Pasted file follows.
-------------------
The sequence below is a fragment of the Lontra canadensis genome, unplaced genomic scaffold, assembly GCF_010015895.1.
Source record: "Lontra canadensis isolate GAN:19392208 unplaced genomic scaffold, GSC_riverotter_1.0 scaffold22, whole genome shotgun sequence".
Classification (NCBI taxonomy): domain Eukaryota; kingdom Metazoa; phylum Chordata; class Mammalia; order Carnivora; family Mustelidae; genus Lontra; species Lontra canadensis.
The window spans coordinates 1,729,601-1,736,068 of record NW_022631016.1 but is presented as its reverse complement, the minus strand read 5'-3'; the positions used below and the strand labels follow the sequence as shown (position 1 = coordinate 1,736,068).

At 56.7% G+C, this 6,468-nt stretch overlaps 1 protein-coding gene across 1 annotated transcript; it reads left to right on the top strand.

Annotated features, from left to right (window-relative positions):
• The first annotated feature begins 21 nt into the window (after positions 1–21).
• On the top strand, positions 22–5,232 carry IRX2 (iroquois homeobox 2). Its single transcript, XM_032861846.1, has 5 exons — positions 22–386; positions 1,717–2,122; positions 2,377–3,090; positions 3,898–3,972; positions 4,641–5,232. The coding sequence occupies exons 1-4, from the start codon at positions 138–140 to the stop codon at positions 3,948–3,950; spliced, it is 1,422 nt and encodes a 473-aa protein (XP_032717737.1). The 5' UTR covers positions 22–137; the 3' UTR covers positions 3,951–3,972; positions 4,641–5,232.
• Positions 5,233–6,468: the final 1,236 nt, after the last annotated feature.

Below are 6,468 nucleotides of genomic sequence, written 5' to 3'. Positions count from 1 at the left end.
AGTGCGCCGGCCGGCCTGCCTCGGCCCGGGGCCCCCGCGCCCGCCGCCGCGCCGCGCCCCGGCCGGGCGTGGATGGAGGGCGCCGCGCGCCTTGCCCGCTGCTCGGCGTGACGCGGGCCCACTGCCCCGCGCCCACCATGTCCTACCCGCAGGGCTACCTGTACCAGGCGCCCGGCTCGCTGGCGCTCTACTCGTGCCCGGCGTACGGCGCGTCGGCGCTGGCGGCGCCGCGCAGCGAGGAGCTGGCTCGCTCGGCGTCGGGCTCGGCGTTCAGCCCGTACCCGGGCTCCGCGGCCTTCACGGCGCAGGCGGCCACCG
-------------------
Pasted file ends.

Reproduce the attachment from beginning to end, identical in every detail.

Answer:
The sequence below is a fragment of the Lontra canadensis genome, unplaced genomic scaffold, assembly GCF_010015895.1.
Source record: "Lontra canadensis isolate GAN:19392208 unplaced genomic scaffold, GSC_riverotter_1.0 scaffold22, whole genome shotgun sequence".
Classification (NCBI taxonomy): domain Eukaryota; kingdom Metazoa; phylum Chordata; class Mammalia; order Carnivora; family Mustelidae; genus Lontra; species Lontra canadensis.
The window spans coordinates 1,729,601-1,736,068 of record NW_022631016.1 but is presented as its reverse complement, the minus strand read 5'-3'; the positions used below and the strand labels follow the sequence as shown (position 1 = coordinate 1,736,068).

At 56.7% G+C, this 6,468-nt stretch overlaps 1 protein-coding gene across 1 annotated transcript; it reads left to right on the top strand.

Annotated features, from left to right (window-relative positions):
• The first annotated feature begins 21 nt into the window (after positions 1–21).
• On the top strand, positions 22–5,232 carry IRX2 (iroquois homeobox 2). Its single transcript, XM_032861846.1, has 5 exons — positions 22–386; positions 1,717–2,122; positions 2,377–3,090; positions 3,898–3,972; positions 4,641–5,232. The coding sequence occupies exons 1-4, from the start codon at positions 138–140 to the stop codon at positions 3,948–3,950; spliced, it is 1,422 nt and encodes a 473-aa protein (XP_032717737.1). The 5' UTR covers positions 22–137; the 3' UTR covers positions 3,951–3,972; positions 4,641–5,232.
• Positions 5,233–6,468: the final 1,236 nt, after the last annotated feature.

Below are 6,468 nucleotides of genomic sequence, written 5' to 3'. Positions count from 1 at the left end.
AGTGCGCCGGCCGGCCTGCCTCGGCCCGGGGCCCCCGCGCCCGCCGCCGCGCCGCGCCCCGGCCGGGCGTGGATGGAGGGCGCCGCGCGCCTTGCCCGCTGCTCGGCGTGACGCGGGCCCACTGCCCCGCGCCCACCATGTCCTACCCGCAGGGCTACCTGTACCAGGCGCCCGGCTCGCTGGCGCTCTACTCGTGCCCGGCGTACGGCGCGTCGGCGCTGGCGGCGCCGCGCAGCGAGGAGCTGGCTCGCTCGGCGTCGGGCTCGGCGTTCAGCCCGTACCCGGGCTCCGCGGCCTTCACGGCGCAGGCGGCCACCG